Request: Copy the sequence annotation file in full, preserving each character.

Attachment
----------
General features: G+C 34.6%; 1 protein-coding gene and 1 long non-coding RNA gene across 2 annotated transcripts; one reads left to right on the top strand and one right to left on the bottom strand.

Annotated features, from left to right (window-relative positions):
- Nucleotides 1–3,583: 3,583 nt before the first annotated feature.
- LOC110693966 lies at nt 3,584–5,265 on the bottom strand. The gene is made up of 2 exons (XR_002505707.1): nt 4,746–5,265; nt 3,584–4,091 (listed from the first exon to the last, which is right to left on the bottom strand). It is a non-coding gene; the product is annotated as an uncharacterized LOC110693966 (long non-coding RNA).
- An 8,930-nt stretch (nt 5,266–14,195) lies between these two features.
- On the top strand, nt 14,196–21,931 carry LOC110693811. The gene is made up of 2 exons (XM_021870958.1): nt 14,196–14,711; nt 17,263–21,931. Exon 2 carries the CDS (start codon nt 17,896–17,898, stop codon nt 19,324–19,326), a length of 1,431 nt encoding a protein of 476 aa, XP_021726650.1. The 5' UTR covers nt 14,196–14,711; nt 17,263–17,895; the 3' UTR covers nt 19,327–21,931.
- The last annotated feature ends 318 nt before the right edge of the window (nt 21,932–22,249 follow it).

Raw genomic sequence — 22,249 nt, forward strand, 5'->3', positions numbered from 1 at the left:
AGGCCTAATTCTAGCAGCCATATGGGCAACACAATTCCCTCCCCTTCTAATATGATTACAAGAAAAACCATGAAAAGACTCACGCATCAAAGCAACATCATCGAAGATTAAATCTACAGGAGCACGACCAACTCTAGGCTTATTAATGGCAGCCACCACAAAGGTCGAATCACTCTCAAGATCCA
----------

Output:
General features: G+C 34.6%; 1 protein-coding gene and 1 long non-coding RNA gene across 2 annotated transcripts; one reads left to right on the top strand and one right to left on the bottom strand.

Annotated features, from left to right (window-relative positions):
- Nucleotides 1–3,583: 3,583 nt before the first annotated feature.
- LOC110693966 lies at nt 3,584–5,265 on the bottom strand. The gene is made up of 2 exons (XR_002505707.1): nt 4,746–5,265; nt 3,584–4,091 (listed from the first exon to the last, which is right to left on the bottom strand). It is a non-coding gene; the product is annotated as an uncharacterized LOC110693966 (long non-coding RNA).
- An 8,930-nt stretch (nt 5,266–14,195) lies between these two features.
- On the top strand, nt 14,196–21,931 carry LOC110693811. The gene is made up of 2 exons (XM_021870958.1): nt 14,196–14,711; nt 17,263–21,931. Exon 2 carries the CDS (start codon nt 17,896–17,898, stop codon nt 19,324–19,326), a length of 1,431 nt encoding a protein of 476 aa, XP_021726650.1. The 5' UTR covers nt 14,196–14,711; nt 17,263–17,895; the 3' UTR covers nt 19,327–21,931.
- The last annotated feature ends 318 nt before the right edge of the window (nt 21,932–22,249 follow it).

Raw genomic sequence — 22,249 nt, forward strand, 5'->3', positions numbered from 1 at the left:
AGGCCTAATTCTAGCAGCCATATGGGCAACACAATTCCCTCCCCTTCTAATATGATTACAAGAAAAACCATGAAAAGACTCACGCATCAAAGCAACATCATCGAAGATTAAATCTACAGGAGCACGACCAACTCTAGGCTTATTAATGGCAGCCACCACAAAGGTCGAATCACTCTCAAGATCCA